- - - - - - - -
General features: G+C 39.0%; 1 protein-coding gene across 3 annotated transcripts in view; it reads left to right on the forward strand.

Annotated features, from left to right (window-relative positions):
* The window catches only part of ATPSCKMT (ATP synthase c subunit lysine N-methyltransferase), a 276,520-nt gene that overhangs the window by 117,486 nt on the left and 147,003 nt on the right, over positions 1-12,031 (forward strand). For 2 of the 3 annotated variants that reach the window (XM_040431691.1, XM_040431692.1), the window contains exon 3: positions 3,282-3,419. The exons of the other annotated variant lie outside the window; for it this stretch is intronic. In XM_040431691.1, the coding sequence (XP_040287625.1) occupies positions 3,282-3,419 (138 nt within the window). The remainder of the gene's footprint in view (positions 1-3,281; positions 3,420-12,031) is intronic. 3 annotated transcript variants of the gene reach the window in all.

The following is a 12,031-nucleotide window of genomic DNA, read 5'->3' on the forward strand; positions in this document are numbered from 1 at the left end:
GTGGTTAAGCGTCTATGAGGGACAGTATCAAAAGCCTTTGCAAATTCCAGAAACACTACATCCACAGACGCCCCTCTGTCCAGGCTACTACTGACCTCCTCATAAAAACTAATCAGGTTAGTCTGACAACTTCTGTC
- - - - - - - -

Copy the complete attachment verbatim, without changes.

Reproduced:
General features: G+C 39.0%; 1 protein-coding gene across 3 annotated transcripts in view; it reads left to right on the forward strand.

Annotated features, from left to right (window-relative positions):
* The window catches only part of ATPSCKMT (ATP synthase c subunit lysine N-methyltransferase), a 276,520-nt gene that overhangs the window by 117,486 nt on the left and 147,003 nt on the right, over positions 1-12,031 (forward strand). For 2 of the 3 annotated variants that reach the window (XM_040431691.1, XM_040431692.1), the window contains exon 3: positions 3,282-3,419. The exons of the other annotated variant lie outside the window; for it this stretch is intronic. In XM_040431691.1, the coding sequence (XP_040287625.1) occupies positions 3,282-3,419 (138 nt within the window). The remainder of the gene's footprint in view (positions 1-3,281; positions 3,420-12,031) is intronic. 3 annotated transcript variants of the gene reach the window in all.

The following is a 12,031-nucleotide window of genomic DNA, read 5'->3' on the forward strand; positions in this document are numbered from 1 at the left end:
GTGGTTAAGCGTCTATGAGGGACAGTATCAAAAGCCTTTGCAAATTCCAGAAACACTACATCCACAGACGCCCCTCTGTCCAGGCTACTACTGACCTCCTCATAAAAACTAATCAGGTTAGTCTGACAACTTCTGTC